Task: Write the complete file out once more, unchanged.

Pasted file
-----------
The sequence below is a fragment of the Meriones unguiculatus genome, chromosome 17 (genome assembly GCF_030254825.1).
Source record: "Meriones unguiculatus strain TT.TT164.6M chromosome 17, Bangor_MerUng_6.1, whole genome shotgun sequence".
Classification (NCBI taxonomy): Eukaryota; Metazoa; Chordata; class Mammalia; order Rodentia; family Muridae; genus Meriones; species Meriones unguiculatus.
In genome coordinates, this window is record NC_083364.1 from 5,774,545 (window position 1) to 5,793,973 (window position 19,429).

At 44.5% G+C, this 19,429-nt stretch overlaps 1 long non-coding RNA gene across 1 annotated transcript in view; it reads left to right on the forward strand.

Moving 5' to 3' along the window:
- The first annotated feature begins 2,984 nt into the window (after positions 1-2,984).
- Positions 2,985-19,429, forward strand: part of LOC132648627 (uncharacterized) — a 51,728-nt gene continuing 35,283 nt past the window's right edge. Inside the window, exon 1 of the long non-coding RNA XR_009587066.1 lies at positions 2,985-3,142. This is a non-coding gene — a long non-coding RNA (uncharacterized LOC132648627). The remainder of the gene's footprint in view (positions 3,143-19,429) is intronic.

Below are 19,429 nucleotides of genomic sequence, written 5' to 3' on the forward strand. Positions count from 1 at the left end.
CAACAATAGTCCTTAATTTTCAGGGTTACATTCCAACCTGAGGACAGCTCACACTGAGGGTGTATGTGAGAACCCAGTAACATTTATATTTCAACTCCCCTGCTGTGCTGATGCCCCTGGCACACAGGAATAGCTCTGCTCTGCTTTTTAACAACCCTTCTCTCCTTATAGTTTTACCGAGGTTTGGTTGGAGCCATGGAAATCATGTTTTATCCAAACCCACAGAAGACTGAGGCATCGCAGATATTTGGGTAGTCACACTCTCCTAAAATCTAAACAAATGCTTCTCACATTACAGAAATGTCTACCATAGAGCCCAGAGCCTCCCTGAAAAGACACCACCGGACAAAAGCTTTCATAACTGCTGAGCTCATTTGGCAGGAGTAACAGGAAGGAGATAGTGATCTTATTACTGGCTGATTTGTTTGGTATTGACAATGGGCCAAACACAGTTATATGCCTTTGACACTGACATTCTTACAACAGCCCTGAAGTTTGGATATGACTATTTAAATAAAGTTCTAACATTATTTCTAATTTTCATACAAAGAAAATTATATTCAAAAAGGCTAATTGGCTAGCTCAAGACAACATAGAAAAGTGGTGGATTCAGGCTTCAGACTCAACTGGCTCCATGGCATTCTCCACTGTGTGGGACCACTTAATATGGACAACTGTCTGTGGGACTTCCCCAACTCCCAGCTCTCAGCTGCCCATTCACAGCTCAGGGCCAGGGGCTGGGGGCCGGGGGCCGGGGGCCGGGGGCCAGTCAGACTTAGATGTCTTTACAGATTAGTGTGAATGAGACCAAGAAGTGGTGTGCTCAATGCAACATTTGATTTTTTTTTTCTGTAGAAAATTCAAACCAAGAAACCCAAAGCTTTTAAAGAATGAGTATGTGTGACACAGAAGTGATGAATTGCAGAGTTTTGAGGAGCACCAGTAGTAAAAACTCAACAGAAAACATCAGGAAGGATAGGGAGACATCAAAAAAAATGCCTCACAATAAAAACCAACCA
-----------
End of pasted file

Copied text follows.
The sequence below is a fragment of the Meriones unguiculatus genome, chromosome 17 (genome assembly GCF_030254825.1).
Source record: "Meriones unguiculatus strain TT.TT164.6M chromosome 17, Bangor_MerUng_6.1, whole genome shotgun sequence".
Classification (NCBI taxonomy): Eukaryota; Metazoa; Chordata; class Mammalia; order Rodentia; family Muridae; genus Meriones; species Meriones unguiculatus.
In genome coordinates, this window is record NC_083364.1 from 5,774,545 (window position 1) to 5,793,973 (window position 19,429).

At 44.5% G+C, this 19,429-nt stretch overlaps 1 long non-coding RNA gene across 1 annotated transcript in view; it reads left to right on the forward strand.

Moving 5' to 3' along the window:
- The first annotated feature begins 2,984 nt into the window (after positions 1-2,984).
- Positions 2,985-19,429, forward strand: part of LOC132648627 (uncharacterized) — a 51,728-nt gene continuing 35,283 nt past the window's right edge. Inside the window, exon 1 of the long non-coding RNA XR_009587066.1 lies at positions 2,985-3,142. This is a non-coding gene — a long non-coding RNA (uncharacterized LOC132648627). The remainder of the gene's footprint in view (positions 3,143-19,429) is intronic.

Below are 19,429 nucleotides of genomic sequence, written 5' to 3' on the forward strand. Positions count from 1 at the left end.
CAACAATAGTCCTTAATTTTCAGGGTTACATTCCAACCTGAGGACAGCTCACACTGAGGGTGTATGTGAGAACCCAGTAACATTTATATTTCAACTCCCCTGCTGTGCTGATGCCCCTGGCACACAGGAATAGCTCTGCTCTGCTTTTTAACAACCCTTCTCTCCTTATAGTTTTACCGAGGTTTGGTTGGAGCCATGGAAATCATGTTTTATCCAAACCCACAGAAGACTGAGGCATCGCAGATATTTGGGTAGTCACACTCTCCTAAAATCTAAACAAATGCTTCTCACATTACAGAAATGTCTACCATAGAGCCCAGAGCCTCCCTGAAAAGACACCACCGGACAAAAGCTTTCATAACTGCTGAGCTCATTTGGCAGGAGTAACAGGAAGGAGATAGTGATCTTATTACTGGCTGATTTGTTTGGTATTGACAATGGGCCAAACACAGTTATATGCCTTTGACACTGACATTCTTACAACAGCCCTGAAGTTTGGATATGACTATTTAAATAAAGTTCTAACATTATTTCTAATTTTCATACAAAGAAAATTATATTCAAAAAGGCTAATTGGCTAGCTCAAGACAACATAGAAAAGTGGTGGATTCAGGCTTCAGACTCAACTGGCTCCATGGCATTCTCCACTGTGTGGGACCACTTAATATGGACAACTGTCTGTGGGACTTCCCCAACTCCCAGCTCTCAGCTGCCCATTCACAGCTCAGGGCCAGGGGCTGGGGGCCGGGGGCCGGGGGCCGGGGGCCAGTCAGACTTAGATGTCTTTACAGATTAGTGTGAATGAGACCAAGAAGTGGTGTGCTCAATGCAACATTTGATTTTTTTTTTCTGTAGAAAATTCAAACCAAGAAACCCAAAGCTTTTAAAGAATGAGTATGTGTGACACAGAAGTGATGAATTGCAGAGTTTTGAGGAGCACCAGTAGTAAAAACTCAACAGAAAACATCAGGAAGGATAGGGAGACATCAAAAAAAATGCCTCACAATAAAAACCAACCA